Beam lead technology is a method of fabricating a semiconductor device. Its original application was to high-frequency silicon switching transistors and high-speed integrated circuits. It eliminated the labor-intensive wire-bonding process used for integrated circuits at the time, and allowed automated assembly of semiconductor chips onto larger substrates to produce hybrid integrated circuits. 
In the early 1960s, M.P. Lepselter developed the techniques for fabricating a structure consisting of electroforming an array of thick, self-supporting gold patterns on a thin film Ti-Pt Au base, hence the name "beams", deposited on the surface of a silicon wafer. The excess semiconductor from under the beams was removed, thereby separating the individual devices and leaving them with self-supporting beam leads or internal chiplets cantilevered beyond the semiconductor. The contacts served as electrical leads in addition to also serving the purpose of structural support for the devices.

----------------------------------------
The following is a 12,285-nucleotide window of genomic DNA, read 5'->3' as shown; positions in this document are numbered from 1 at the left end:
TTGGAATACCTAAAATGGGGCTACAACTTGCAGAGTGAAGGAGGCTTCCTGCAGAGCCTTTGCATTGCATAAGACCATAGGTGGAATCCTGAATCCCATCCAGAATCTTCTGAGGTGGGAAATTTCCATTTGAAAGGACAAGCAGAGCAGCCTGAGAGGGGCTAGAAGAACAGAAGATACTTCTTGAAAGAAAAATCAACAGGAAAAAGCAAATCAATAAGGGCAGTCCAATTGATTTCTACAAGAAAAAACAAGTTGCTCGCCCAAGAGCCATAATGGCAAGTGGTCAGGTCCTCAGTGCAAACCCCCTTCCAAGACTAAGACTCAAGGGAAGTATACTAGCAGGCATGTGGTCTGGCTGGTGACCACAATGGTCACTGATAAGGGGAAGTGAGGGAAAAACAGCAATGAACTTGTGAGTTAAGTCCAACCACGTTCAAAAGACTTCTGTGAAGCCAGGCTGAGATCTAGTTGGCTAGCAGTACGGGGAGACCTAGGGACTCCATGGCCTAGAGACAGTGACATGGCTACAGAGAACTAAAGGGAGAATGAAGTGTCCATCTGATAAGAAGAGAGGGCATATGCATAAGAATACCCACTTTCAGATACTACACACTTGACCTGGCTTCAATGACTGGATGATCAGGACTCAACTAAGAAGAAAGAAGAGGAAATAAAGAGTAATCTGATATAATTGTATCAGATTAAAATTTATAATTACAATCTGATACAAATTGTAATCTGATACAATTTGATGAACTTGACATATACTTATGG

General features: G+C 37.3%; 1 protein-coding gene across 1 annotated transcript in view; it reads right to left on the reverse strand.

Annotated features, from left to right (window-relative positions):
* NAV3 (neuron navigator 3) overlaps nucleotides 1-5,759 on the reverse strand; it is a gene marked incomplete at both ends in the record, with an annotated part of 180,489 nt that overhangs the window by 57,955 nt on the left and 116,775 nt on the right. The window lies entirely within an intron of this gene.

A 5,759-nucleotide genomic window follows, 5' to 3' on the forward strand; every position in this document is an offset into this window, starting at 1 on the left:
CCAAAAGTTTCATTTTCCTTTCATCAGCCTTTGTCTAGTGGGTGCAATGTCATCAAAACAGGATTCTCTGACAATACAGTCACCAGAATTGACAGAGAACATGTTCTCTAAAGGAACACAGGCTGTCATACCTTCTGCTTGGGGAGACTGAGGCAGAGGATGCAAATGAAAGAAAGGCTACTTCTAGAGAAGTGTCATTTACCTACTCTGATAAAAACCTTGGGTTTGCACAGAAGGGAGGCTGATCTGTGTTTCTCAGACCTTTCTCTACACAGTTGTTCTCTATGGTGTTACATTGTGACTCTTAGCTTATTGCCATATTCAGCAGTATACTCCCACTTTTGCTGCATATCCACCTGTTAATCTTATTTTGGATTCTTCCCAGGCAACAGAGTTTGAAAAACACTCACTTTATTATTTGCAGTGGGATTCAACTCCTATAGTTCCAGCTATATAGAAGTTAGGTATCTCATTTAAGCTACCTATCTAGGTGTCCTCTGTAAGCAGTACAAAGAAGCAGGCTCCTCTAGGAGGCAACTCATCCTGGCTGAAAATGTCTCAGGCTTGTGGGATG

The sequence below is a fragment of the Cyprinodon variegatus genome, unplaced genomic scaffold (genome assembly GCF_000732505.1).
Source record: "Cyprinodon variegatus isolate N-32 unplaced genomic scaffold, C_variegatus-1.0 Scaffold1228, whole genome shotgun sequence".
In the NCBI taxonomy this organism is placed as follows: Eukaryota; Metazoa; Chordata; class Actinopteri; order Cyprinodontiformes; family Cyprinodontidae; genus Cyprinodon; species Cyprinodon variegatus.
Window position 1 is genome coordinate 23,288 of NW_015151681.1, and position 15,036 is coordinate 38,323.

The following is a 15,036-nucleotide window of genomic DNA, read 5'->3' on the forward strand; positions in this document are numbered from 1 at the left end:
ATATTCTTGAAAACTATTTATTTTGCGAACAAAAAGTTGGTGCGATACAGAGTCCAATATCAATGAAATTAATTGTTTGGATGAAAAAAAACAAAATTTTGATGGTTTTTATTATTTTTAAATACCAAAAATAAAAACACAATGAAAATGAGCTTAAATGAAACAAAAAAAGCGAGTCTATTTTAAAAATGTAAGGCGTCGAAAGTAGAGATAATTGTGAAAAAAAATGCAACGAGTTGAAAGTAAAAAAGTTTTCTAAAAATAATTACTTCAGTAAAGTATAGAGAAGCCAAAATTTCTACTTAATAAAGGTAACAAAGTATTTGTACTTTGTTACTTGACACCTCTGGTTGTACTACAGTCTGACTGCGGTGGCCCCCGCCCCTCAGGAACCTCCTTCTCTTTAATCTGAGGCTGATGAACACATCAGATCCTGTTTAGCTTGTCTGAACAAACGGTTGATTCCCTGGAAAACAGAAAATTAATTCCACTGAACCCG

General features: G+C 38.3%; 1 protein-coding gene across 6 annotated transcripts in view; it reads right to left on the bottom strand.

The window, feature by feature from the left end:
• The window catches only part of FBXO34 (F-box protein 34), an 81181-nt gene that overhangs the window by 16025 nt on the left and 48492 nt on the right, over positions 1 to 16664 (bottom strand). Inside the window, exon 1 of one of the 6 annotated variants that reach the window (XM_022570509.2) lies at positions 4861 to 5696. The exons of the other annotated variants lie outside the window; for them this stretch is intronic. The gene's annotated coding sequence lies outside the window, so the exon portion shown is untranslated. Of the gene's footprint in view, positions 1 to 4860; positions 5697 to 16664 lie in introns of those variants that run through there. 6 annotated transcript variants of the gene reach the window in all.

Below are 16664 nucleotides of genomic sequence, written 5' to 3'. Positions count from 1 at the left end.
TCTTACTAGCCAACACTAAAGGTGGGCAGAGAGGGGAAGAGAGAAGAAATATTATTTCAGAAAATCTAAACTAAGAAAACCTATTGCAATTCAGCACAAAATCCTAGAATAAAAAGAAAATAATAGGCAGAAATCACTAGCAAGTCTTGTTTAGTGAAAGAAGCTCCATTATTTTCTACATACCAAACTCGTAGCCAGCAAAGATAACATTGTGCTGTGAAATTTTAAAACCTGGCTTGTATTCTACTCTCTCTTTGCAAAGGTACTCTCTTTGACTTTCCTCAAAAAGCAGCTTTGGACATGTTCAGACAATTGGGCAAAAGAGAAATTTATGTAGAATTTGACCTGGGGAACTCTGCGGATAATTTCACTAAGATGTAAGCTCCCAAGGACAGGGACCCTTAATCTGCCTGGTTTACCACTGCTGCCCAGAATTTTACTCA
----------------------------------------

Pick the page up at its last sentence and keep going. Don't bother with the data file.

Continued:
Patented inventions included:
This technology, also known as air-bridge technology, has established itself for its unsurpassed reliability in high-frequency silicon switching transistors and ultra-high-speed integrated circuits for telecommunications and missile systems. The beam lead devices, produced by the hundreds of millions, became the first example of a commercial microelectromechanical structure (MEMS).